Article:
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Review: Under the Sea 3D

The latest IMAX deep-sea-dive exploration is expectedly rudimentary but a splendor to watch.

Under the Sea 3D
Photo: Warner Bros.

Strictly fodder for the preteen set, Under the Sea 3D, the latest IMAX deep-sea-dive exploration (brought to you by the fisheye’s point of view), is expectedly rudimentary but a splendor to watch. Scouring the dark, plunging waters of Indonesia, Australia, and several other endangered oceanic worlds, documentary filmmaker Howard Hull and his loyal production crew (the team behind past-underwater-IMAX fare like Deep Sea 3D) weave in and out of the ever-glowing, swirling waters of the coral reef, armed with a heavy-duty IMAX-3D camera. Hull’s presence, however, is rightly relegated to behind the scenes, as the fish are the true stars of this show. No matter how odd-looking, from the leafy sea-dragon to the stonefish’s rough exterior, Hull opens a wondrous window into the daily habits and routines of these captivatingly unordinary sea creatures. Employing the occasionally irritating Jim Carrey for voiceover duties as well as numerous foley and orchestral instruments, Under the Sea animates rarely-seen sea stock with amusing resilience, and is full of nicely-honed observations about the mating rituals of cuttlefish. These mercurial, chameleon-like swimmers become the narrative backbone, as we follow them through several stages and skin changes (cuttlefish ably shift the color and texture of their skin cells in relation to stimuli) in their brief, two-year lives. The epic vistas and shorelines of the surrounding terrain are a vision to behold as well. Beaming pulsating colors and incredible sea-life onto the silver screen, this union of 3D and IMAX technologies brings these alien territories and species to our fingertips, if somewhat overwhelms the senses in the process. There might not be anything as provocative or disarming as ruminations on gay and deranged penguins in these undulating waters (a la Werner Herzog’s Encounters at the End of the World), but this by-the-book caveat on the ever-changing global marine climate is swimmingly adequate.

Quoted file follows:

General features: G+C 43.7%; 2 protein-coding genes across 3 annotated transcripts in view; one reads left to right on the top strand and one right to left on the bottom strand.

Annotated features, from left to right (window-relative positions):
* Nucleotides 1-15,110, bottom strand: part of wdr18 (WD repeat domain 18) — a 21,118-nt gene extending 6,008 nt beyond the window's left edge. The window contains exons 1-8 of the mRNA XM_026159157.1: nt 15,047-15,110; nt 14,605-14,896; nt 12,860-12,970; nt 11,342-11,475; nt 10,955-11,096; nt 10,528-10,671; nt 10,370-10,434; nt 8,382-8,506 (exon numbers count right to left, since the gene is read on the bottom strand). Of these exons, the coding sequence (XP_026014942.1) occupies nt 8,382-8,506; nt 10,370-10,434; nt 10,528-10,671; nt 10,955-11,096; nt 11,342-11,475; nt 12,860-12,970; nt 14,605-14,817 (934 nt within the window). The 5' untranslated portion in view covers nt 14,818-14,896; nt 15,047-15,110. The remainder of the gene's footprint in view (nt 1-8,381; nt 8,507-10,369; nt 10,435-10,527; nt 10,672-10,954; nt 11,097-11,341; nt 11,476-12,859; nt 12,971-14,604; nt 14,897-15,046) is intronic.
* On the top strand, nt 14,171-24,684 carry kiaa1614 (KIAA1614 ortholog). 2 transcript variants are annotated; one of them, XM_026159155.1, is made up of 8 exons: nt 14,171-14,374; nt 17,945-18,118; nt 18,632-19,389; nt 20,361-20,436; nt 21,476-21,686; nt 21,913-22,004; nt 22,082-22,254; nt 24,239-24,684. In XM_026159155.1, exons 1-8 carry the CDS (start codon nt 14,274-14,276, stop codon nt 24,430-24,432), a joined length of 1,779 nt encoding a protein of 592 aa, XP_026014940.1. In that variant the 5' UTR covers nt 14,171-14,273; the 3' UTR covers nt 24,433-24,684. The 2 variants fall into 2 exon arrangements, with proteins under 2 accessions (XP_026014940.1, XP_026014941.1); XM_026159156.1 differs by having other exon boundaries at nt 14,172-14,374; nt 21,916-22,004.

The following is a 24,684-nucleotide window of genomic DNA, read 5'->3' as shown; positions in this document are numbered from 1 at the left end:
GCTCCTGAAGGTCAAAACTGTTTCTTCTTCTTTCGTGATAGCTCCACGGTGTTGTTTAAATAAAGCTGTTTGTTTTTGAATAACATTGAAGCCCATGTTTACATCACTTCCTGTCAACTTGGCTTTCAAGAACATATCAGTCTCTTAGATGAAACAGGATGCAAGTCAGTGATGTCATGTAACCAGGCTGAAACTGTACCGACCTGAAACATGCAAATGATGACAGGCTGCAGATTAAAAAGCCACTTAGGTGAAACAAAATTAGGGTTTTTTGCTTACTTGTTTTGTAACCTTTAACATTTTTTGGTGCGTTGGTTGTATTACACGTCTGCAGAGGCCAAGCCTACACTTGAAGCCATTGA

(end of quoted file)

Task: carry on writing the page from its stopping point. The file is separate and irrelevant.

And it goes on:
Cast: Jim Carrey Director: Howard Hull Screenwriter: Howard Hull, Toni Myers, Graeme Ferguson Distributor: Warner Bros. Running Time: 40 min Rating: G Year: 2009 Buy: Video

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